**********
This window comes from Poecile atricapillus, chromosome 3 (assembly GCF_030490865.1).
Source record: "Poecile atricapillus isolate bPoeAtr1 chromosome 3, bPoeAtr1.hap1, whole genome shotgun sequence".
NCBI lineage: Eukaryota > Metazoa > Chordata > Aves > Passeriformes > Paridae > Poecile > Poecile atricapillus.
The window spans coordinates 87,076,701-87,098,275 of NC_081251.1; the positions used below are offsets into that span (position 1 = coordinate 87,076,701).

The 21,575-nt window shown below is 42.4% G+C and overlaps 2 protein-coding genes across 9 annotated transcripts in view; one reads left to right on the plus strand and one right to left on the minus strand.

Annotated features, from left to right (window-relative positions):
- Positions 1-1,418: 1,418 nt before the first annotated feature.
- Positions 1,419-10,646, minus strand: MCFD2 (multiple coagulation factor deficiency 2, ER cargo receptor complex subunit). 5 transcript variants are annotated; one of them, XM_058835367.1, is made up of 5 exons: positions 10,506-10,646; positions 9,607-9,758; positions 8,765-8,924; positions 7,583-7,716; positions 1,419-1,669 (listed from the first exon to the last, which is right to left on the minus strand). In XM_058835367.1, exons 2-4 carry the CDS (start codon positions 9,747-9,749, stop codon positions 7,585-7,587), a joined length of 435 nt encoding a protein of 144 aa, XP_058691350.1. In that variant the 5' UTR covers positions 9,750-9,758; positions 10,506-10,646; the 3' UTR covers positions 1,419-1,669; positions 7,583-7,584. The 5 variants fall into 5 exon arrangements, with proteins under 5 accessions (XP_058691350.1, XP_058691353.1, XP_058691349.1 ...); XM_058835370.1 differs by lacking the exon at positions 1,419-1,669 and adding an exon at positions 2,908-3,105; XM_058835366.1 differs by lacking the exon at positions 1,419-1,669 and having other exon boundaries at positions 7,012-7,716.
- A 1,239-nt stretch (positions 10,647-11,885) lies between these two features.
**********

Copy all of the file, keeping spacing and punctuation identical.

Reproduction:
This window comes from Poecile atricapillus, chromosome 3 (assembly GCF_030490865.1).
Source record: "Poecile atricapillus isolate bPoeAtr1 chromosome 3, bPoeAtr1.hap1, whole genome shotgun sequence".
NCBI lineage: Eukaryota > Metazoa > Chordata > Aves > Passeriformes > Paridae > Poecile > Poecile atricapillus.
The window spans coordinates 87,076,701-87,098,275 of NC_081251.1; the positions used below are offsets into that span (position 1 = coordinate 87,076,701).

The 21,575-nt window shown below is 42.4% G+C and overlaps 2 protein-coding genes across 9 annotated transcripts in view; one reads left to right on the plus strand and one right to left on the minus strand.

Annotated features, from left to right (window-relative positions):
- Positions 1-1,418: 1,418 nt before the first annotated feature.
- Positions 1,419-10,646, minus strand: MCFD2 (multiple coagulation factor deficiency 2, ER cargo receptor complex subunit). 5 transcript variants are annotated; one of them, XM_058835367.1, is made up of 5 exons: positions 10,506-10,646; positions 9,607-9,758; positions 8,765-8,924; positions 7,583-7,716; positions 1,419-1,669 (listed from the first exon to the last, which is right to left on the minus strand). In XM_058835367.1, exons 2-4 carry the CDS (start codon positions 9,747-9,749, stop codon positions 7,585-7,587), a joined length of 435 nt encoding a protein of 144 aa, XP_058691350.1. In that variant the 5' UTR covers positions 9,750-9,758; positions 10,506-10,646; the 3' UTR covers positions 1,419-1,669; positions 7,583-7,584. The 5 variants fall into 5 exon arrangements, with proteins under 5 accessions (XP_058691350.1, XP_058691353.1, XP_058691349.1 ...); XM_058835370.1 differs by lacking the exon at positions 1,419-1,669 and adding an exon at positions 2,908-3,105; XM_058835366.1 differs by lacking the exon at positions 1,419-1,669 and having other exon boundaries at positions 7,012-7,716.
- A 1,239-nt stretch (positions 10,647-11,885) lies between these two features.